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post #11 of 18 (permalink) Old 05-09-2016, 10:24 PM
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Originally Posted by jonjagger View Post
Let the Data Speak: The Truth Behind Minimum Wage Laws
http://www.cato.org/publications/com...imum-wage-laws
What the article says is just flat out false and manipulating the data.
It is being wilfully dishonest in order to push through a political agenda.
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post #12 of 18 (permalink) Old 05-09-2016, 10:41 PM
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I dont think the minimum wage should go as we still need something to work for but as for ceo and all them kinda people who really dont do much i have been working in my job for 5 years and never meet my ceo who earning 20+ times of what i earn a day i have to deal with the people and make them happy (i work in a nursing home) i have to know what 50+ people dont like to eat what they are allergic to if they are diabetic and these if i stuff up and give them the wrong food and they die i go to jail for manslaughter and i am earning a minimum wage but the IT guy who earning about 2 times as what i am makes a mistake does not have a chance of going to jail so why am i paid so little but have such a high responsibility and i am a high school drop out now i dont have a chance of buy a house close to my work as it would cost me my whole pay so i have had to buy out of town borring some money from my mother no way could i save a deposit for a house in a year
I believe ceo need there pay to be reduced to at least a low paid worker and a forward to buy a house/unit to live in and not have to rent their whole life if i ever some how become a ceo i tell you i will not be gready and pay myself 12m a year while my average worker earns 60k i would earn 1m and pay the employee at least 100k a year why because with out that worker i would not have that 1m a year
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post #13 of 18 (permalink) Old 05-10-2016, 11:38 AM
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*deep breath*

correlation does not equal causation, correlation does not equal causation, correlation does not equal causation, correlation does not equal causation, correlation does not equal causation, correlation does not equal causation, correlation does not equal causation, correlation does not equal causation...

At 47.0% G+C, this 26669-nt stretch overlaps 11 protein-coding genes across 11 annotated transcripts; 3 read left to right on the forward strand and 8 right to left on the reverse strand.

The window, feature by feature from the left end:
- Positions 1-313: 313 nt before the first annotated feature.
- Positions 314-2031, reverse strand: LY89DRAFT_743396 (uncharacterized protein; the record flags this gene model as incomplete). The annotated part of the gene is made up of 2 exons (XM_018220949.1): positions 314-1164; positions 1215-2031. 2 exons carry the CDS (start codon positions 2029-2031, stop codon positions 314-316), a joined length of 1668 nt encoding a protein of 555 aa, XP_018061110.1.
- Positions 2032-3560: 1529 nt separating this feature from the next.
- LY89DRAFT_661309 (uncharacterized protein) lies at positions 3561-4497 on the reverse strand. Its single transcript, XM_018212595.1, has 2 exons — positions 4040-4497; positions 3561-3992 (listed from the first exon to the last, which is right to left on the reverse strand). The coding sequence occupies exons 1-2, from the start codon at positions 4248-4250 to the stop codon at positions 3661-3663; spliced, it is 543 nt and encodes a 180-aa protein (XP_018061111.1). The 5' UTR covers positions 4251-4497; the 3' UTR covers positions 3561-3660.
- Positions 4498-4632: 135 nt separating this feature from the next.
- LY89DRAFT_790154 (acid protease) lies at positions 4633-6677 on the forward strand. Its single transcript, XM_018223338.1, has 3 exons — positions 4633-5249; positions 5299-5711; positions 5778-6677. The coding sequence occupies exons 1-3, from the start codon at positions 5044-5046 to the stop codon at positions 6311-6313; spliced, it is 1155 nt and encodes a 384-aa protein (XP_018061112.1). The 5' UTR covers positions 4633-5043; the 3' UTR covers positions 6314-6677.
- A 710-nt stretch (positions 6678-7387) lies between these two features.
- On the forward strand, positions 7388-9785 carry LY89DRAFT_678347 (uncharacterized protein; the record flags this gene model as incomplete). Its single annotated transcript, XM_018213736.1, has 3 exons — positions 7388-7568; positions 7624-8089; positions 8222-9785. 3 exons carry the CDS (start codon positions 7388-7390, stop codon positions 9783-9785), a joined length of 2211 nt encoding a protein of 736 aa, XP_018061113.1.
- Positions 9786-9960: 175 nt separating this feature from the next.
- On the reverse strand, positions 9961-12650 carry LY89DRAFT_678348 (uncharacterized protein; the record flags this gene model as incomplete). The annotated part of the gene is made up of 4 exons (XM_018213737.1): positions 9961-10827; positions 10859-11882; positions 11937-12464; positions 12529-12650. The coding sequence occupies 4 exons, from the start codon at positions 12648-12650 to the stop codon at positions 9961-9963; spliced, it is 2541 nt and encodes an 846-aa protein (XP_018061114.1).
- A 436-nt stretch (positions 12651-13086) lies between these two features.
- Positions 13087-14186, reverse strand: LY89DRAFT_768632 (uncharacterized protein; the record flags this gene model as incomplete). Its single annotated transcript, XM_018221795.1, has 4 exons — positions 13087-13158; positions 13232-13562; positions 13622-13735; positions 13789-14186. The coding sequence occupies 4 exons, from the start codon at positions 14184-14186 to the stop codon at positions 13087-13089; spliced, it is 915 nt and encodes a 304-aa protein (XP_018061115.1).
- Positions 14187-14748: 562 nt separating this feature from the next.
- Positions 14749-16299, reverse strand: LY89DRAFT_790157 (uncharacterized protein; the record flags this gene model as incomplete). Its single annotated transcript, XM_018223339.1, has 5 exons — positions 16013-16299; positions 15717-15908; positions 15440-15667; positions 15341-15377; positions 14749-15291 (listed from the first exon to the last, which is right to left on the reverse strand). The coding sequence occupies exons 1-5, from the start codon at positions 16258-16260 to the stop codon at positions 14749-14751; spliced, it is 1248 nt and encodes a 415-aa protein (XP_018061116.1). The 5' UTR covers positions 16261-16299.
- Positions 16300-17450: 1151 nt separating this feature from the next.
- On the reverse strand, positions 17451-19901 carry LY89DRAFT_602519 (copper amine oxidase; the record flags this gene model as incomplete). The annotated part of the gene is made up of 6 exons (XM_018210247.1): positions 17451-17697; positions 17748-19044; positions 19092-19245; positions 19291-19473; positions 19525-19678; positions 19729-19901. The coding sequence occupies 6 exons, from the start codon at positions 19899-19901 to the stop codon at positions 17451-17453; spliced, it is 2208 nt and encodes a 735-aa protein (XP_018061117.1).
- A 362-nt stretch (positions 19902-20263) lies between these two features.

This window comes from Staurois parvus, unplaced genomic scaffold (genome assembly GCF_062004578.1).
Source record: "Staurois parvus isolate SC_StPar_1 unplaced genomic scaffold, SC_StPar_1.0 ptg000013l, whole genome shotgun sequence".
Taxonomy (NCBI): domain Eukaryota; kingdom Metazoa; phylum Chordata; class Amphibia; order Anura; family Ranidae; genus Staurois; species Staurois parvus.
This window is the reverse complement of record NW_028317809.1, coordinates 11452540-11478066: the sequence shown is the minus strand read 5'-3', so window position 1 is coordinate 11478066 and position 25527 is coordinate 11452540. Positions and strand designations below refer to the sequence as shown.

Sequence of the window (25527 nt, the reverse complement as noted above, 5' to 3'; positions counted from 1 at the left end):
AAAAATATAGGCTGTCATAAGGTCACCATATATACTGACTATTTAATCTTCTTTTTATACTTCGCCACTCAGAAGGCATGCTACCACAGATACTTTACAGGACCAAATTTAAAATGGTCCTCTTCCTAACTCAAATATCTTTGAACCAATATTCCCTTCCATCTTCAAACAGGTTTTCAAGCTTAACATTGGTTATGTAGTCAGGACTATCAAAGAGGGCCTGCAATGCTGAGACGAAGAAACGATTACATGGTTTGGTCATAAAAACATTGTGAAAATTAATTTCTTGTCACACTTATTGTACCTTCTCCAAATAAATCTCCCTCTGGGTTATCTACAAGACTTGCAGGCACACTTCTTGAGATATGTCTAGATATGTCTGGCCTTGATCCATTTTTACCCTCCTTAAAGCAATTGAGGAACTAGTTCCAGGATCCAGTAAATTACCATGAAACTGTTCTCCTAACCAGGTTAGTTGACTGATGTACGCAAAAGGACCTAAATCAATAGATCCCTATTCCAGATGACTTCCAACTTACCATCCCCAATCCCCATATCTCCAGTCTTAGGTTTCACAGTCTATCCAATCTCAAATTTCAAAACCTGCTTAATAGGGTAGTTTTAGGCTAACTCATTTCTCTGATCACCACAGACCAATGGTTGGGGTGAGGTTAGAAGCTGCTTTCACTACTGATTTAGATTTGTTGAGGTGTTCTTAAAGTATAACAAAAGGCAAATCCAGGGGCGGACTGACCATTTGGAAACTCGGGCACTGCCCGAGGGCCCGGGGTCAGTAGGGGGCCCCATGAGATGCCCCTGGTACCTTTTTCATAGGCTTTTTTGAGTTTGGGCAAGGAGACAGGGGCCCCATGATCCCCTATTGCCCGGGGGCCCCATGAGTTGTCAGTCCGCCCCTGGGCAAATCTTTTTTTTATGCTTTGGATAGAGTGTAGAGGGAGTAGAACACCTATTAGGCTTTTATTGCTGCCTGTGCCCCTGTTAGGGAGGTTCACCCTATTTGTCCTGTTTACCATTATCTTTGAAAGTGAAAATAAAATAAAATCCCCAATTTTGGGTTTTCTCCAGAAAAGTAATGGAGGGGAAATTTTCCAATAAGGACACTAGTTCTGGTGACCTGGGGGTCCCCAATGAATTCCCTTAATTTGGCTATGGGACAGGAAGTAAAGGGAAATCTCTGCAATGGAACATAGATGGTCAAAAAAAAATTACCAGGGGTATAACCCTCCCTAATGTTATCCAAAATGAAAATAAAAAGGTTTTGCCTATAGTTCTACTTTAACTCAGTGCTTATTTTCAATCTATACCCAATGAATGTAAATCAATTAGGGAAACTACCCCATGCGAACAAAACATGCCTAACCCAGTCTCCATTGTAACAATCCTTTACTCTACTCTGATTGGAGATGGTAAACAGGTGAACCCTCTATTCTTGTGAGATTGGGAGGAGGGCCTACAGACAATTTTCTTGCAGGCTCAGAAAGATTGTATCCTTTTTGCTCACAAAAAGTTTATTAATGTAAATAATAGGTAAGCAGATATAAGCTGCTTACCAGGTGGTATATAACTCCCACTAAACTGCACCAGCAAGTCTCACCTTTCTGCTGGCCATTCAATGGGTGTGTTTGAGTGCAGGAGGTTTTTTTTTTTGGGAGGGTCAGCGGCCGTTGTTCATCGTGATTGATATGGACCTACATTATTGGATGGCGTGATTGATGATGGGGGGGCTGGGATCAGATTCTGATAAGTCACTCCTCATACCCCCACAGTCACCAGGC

... you get the point by now I hope.

slow progress is still progress.
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post #14 of 18 (permalink) Old 05-10-2016, 11:41 AM
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Originally Posted by splendidbob View Post
There is correlation, in this particular dataset. This isn't demonstrated causation. There are quite a few variables that can have an effect on unemployment rate , maybe I am mistaken but this seems to me to just be a classic case of:

Jesus! Something oughtta be done!

"We have always held to the hope, the belief, the conviction, that there is a better life, a better world, beyond the horizon." -Franklin D. Roosevelt
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post #15 of 18 (permalink) Old 05-10-2016, 11:52 AM
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This guy is a total moron.

Wrong. Germany has a minimum wage of $10.79 in U.S. dollars.

While there is no minimum wage in Denmark, unions and employer associations negotiate minimum wages. The average minimum wage for all private and public sector collective bargaining agreements was approximately DKK 110 ($20) per hour, exclusive of pension benefits.

Min wage in Austria: 1138.05 US Dollars a month
Min wage in Sweden: $19 an hour

http://www.politifact.com/truth-o-me...m-wage-united/

And in the U.S., a country with a minimum wage, the unemployment rate is 5.5%.

The Cato Institute was founded by the Koch bros. 'Nuff said.

Conservatives believe crap like this without questioning, like good little authoritarian followers.
lol I just assumed that part was correct otherwise the entire post falls apart (more than it already has.) But you're right Germany has a minimum wage.

According to Wikipedia though, Sweden doesn't and they have unions to bargain for wages (in 2013 anyway.)

To be fair though, Germany introduced their minimum wage in 2014 (and that article in the OP was posted originally in 2014, data may be older):

http://www.bbc.co.uk/news/business-28140594
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post #16 of 18 (permalink) Old 05-10-2016, 11:52 AM
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Jesus! Something oughtta be done!
The graph cannot lie. Cage is much more of a menace than we previously suspected.
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post #17 of 18 (permalink) Old 05-10-2016, 12:23 PM
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There is correlation, in this particular dataset. This isn't demonstrated causation. There are quite a few variables that can have an effect on unemployment rate , maybe I am mistaken but this seems to me to just be a classic case of:

That seems fun actually, I want to find random things that correlate too. I'm going to make a list of random things now and have a look.

Edit: Finding sales figures for rubber ducks is proving difficult.
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post #18 of 18 (permalink) Old 05-10-2016, 12:32 PM
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That seems fun actually, I want to find random things that correlate too. I'm going to make a list of random things now and have a look.
I have to admit when I find one of these threads, my inner Bob does a little excited cackle at the prospect of finding a silly graph to post . Outer Bob stays stern though, outer Bob is always stern